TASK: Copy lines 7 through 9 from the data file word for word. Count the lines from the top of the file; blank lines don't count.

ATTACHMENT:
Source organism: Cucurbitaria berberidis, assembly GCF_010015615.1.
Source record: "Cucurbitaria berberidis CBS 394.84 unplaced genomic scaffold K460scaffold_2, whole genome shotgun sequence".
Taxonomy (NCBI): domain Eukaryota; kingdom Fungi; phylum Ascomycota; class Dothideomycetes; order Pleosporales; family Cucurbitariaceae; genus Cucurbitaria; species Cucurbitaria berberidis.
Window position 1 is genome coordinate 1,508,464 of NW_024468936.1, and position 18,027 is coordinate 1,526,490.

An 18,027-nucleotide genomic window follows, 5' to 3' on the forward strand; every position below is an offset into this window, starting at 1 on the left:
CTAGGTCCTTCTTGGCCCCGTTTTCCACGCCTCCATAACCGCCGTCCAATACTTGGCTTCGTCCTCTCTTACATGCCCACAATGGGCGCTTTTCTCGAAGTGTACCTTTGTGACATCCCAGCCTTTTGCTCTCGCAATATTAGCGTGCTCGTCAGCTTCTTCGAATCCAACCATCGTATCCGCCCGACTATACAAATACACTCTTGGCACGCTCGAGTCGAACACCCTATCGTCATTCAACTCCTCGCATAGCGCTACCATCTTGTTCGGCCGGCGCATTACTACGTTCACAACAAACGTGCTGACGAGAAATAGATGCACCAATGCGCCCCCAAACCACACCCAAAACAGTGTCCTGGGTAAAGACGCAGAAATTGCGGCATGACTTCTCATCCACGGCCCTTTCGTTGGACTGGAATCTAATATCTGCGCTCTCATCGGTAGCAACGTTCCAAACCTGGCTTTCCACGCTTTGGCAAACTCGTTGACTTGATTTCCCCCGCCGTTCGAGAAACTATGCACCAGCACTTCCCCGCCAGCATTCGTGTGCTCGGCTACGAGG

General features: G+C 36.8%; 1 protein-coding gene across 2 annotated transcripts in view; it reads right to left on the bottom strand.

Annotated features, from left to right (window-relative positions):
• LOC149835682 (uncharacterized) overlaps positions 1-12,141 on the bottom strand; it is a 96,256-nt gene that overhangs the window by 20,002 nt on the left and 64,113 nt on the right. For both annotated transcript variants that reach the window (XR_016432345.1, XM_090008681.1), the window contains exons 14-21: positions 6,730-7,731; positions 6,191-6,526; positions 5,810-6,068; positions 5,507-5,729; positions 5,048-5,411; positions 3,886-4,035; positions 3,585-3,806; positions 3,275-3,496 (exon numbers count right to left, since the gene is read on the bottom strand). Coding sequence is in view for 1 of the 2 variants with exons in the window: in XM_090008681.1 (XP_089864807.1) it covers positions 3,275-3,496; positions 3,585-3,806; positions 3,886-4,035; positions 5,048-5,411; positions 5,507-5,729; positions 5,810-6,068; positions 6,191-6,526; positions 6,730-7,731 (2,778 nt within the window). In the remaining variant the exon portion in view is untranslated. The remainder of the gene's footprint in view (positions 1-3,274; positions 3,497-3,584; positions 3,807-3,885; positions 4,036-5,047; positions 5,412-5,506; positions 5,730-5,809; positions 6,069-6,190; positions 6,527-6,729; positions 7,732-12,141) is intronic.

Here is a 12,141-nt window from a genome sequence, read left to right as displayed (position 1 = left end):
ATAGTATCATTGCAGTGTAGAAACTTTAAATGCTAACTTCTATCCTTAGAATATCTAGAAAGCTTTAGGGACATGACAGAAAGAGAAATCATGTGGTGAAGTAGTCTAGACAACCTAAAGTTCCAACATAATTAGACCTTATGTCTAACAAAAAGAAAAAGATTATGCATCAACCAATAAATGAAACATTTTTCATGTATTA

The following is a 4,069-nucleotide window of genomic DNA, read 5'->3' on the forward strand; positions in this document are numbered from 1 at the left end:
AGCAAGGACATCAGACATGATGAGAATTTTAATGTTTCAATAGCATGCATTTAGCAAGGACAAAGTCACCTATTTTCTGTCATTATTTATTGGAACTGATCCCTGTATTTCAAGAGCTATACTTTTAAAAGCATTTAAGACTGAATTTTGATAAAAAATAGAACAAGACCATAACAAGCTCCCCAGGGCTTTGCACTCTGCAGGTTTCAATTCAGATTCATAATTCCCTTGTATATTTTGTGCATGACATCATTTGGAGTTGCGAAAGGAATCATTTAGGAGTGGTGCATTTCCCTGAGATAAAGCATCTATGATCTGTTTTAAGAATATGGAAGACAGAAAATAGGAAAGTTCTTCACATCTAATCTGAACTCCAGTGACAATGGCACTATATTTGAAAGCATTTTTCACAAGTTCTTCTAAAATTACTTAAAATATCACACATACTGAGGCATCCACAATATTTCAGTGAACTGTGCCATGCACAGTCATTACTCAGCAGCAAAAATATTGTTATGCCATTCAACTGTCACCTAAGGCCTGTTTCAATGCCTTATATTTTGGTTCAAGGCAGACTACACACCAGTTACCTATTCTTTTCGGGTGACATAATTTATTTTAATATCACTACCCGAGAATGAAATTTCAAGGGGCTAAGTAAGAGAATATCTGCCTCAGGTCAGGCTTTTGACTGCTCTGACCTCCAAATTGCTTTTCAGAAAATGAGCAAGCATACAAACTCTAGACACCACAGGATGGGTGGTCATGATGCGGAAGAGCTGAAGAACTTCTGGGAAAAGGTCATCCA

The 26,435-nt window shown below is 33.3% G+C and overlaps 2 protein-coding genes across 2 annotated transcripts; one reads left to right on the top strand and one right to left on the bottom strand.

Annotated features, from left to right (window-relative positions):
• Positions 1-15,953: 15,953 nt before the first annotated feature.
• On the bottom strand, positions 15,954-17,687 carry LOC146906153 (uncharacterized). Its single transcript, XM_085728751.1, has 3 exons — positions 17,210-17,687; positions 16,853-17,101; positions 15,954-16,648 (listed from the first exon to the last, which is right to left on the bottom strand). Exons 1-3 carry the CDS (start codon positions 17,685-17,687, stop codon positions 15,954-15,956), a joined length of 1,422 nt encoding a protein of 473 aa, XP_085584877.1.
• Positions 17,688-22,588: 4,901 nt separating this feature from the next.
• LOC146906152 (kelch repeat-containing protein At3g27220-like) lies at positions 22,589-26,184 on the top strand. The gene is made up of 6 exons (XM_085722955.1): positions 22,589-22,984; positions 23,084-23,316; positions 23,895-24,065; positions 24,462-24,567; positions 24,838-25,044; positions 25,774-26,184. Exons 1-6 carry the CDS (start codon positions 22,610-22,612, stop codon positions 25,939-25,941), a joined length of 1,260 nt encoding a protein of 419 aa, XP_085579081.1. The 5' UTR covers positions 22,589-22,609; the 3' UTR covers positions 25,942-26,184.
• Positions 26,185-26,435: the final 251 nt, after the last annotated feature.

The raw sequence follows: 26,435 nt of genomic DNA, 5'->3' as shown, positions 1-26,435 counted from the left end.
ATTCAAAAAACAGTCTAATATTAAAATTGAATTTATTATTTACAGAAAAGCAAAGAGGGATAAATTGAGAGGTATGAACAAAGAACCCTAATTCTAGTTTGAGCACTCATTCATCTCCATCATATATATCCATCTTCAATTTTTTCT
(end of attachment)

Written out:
General features: G+C 36.8%; 1 protein-coding gene across 2 annotated transcripts in view; it reads right to left on the bottom strand.

Annotated features, from left to right (window-relative positions):
• LOC149835682 (uncharacterized) overlaps positions 1-12,141 on the bottom strand; it is a 96,256-nt gene that overhangs the window by 20,002 nt on the left and 64,113 nt on the right. For both annotated transcript variants that reach the window (XR_016432345.1, XM_090008681.1), the window contains exons 14-21: positions 6,730-7,731; positions 6,191-6,526; positions 5,810-6,068; positions 5,507-5,729; positions 5,048-5,411; positions 3,886-4,035; positions 3,585-3,806; positions 3,275-3,496 (exon numbers count right to left, since the gene is read on the bottom strand). Coding sequence is in view for 1 of the 2 variants with exons in the window: in XM_090008681.1 (XP_089864807.1) it covers positions 3,275-3,496; positions 3,585-3,806; positions 3,886-4,035; positions 5,048-5,411; positions 5,507-5,729; positions 5,810-6,068; positions 6,191-6,526; positions 6,730-7,731 (2,778 nt within the window). In the remaining variant the exon portion in view is untranslated. The remainder of the gene's footprint in view (positions 1-3,274; positions 3,497-3,584; positions 3,807-3,885; positions 4,036-5,047; positions 5,412-5,506; positions 5,730-5,809; positions 6,069-6,190; positions 6,527-6,729; positions 7,732-12,141) is intronic.